The Department is continuing to reconfigure its strategic bomber fleet for enhanced conventional long-range strike missions. Satellite communications now permit near-instantaneous re-targeting of bombers and cruise missiles in flight. The integration of smart standoff weapons keeps older systems like the B-52 relevant in the modern, high-threat battlespace. New weapons provide increased capacity: the new 500-pound Joint Direct Attack Munition (JDAM) gives a single B-2 the ability to strike 80 separate targets, with precision, in all weather. The Air Force has set a goal of increasing its longrange strike capabilities by 50% and the penetrating component of long-range strike by a factor of five by 2025. Approximately 35% of the future long-range strike force will be unmanned. The capacity for joint air forces to conduct global conventional strikes against time-sensitive targets will also be increased.
To achieve the future joint force characteristics and build on progress to date, the Department will plans to:
Joint Maritime Capabilities
The fleet will have greater presence in the Pacific Ocean, consistent with the global shift of trade and transport. Accordingly, the Navy plans to adjust its force posture and basing to provide at least six operationally available and sustainable carriers and 60% of its submarines in the Pacific to support engagement, presence, and deterrence.
Progress to Date
Applying distributed operating concepts, the Navy increased the number of available independent strike groups from 19 to 36. The Fleet Response Plan (FRP) modified the Navy's tiered readiness posture to increase the amount of time a ship or other naval unit is fully ready to deploy. The FRP produces adaptable force packages and sustains higher readiness throughout a unit's operational cycle, decreasing the Fleet's down time and enabling immediate deployment of six of the Navy's eleven carrier strike groups, with the addition of two more within 90 days. Rotational crewing has further increased the operational availability of forces by up to 33%.
In 2003, the Navy began converting four of the oldest nuclear ballistic missile submarines (SSBNs) to guided missile and special operations platforms. The four submarines will re-enter service by September 2007. Modifications will allow embarked Special Operations Force (SOF) personnel to penetrate denied areas to locate high-value individuals, designate targets for precision strike, or conduct direct action missions against WMD facilities. Each submarine will also carry more 150 Tomahawk cruise missiles.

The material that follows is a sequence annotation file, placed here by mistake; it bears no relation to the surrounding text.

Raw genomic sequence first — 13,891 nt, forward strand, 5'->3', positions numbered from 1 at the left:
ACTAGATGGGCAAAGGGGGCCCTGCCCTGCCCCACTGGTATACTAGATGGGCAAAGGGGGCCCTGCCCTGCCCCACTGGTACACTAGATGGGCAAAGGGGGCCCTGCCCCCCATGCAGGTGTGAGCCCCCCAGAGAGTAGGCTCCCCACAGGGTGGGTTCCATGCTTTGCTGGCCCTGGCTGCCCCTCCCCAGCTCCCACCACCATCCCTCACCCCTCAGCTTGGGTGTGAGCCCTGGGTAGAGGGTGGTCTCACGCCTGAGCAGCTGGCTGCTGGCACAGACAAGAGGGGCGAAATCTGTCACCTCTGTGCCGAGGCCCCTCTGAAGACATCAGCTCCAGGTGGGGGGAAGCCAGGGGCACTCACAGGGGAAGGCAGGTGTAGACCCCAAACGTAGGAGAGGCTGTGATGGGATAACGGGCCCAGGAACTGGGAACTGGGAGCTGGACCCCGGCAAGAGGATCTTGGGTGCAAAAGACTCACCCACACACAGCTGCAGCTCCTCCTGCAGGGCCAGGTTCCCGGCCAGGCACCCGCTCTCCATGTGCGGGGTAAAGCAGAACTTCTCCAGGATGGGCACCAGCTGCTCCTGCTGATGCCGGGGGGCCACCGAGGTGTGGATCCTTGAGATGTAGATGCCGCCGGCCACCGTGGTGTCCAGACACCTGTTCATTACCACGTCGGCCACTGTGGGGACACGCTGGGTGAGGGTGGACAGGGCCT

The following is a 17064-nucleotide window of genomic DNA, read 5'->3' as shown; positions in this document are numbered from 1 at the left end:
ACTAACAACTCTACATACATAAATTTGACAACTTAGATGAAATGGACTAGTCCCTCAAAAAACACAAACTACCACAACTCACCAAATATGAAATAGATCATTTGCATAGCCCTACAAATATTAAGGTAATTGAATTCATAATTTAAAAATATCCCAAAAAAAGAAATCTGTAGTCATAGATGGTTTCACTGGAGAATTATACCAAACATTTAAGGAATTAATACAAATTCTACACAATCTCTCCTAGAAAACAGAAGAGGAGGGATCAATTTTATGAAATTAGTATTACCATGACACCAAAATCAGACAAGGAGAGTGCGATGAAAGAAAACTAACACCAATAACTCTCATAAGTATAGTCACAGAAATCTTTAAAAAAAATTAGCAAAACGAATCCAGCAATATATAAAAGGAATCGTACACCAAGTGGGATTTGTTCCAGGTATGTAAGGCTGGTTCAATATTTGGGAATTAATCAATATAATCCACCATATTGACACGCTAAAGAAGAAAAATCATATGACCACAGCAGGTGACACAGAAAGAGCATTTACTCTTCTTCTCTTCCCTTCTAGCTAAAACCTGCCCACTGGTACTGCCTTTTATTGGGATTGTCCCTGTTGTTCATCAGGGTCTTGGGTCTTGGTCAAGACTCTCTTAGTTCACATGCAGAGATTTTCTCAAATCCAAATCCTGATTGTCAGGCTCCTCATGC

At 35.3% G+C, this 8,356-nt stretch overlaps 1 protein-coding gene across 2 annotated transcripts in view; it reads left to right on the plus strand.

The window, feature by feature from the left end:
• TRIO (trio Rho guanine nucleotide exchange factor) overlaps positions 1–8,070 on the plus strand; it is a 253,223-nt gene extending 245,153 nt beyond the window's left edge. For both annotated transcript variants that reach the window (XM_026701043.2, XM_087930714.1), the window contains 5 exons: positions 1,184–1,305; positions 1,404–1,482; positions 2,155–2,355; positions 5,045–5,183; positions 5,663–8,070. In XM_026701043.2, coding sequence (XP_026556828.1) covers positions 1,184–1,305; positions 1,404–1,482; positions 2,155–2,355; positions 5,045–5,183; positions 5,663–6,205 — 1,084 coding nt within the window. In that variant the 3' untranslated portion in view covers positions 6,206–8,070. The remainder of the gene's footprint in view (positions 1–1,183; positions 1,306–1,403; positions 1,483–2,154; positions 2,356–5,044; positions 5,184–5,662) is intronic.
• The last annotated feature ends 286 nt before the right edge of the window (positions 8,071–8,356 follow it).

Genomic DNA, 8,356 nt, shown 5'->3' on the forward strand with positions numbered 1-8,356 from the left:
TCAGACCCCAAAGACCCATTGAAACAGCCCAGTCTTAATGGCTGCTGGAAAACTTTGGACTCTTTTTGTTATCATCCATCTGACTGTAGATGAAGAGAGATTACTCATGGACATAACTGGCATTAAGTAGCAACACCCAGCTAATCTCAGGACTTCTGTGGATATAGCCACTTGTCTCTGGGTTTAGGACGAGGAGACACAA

To achieve the future joint maritime force characteristics and build on progress to date, the Department will:
Tailored Deterrence / New Triad
Progress to Date
Ballistic missile defenses have begun limited operations to defend against a range of potential threats as development, testing, and fielding continue. In late 2004, the Navy began limited defensive operations in the Sea of Japan to identify and track ballistic missile launches aimed at the United States or its allies.
The U.S. Strategic Command (USSTRATCOM) has been assigned a number of new missions, including global strike; integration of global missile defense; space operations; integration of command, control, communications, and intelligence; and combating WMD.
To achieve the characteristics of the future joint force and build on progress to date, the Department will:
In accordance with Section 131 of the Authorization Act for Fiscal Year 2006, the Department provides the following assessment of the inter-theater airlift capabilities:
To achieve the characteristics of the future joint mobility force and build on progress to date, the Department will also:
From "Developing a 21st Century Force" Pp. 104-107
Reconfiguring the Total Force
In particular, the Reserve Component must be operationalized, so that select Reservists and units are more accessible and more readily deployable than today. During the Cold War, the Reserve Component was used, appropriately, as a "strategic reserve," to provide support to Active Component forces during major combat operations. In today's global context, this concept is less relevant. As a result, the Department will:
Additionally, the Military Departments will explore the creation of all-volunteer Reserve units with high-demand capabilities, and the Military Departments and Combatant Commanders will expand the concept of contracted volunteers...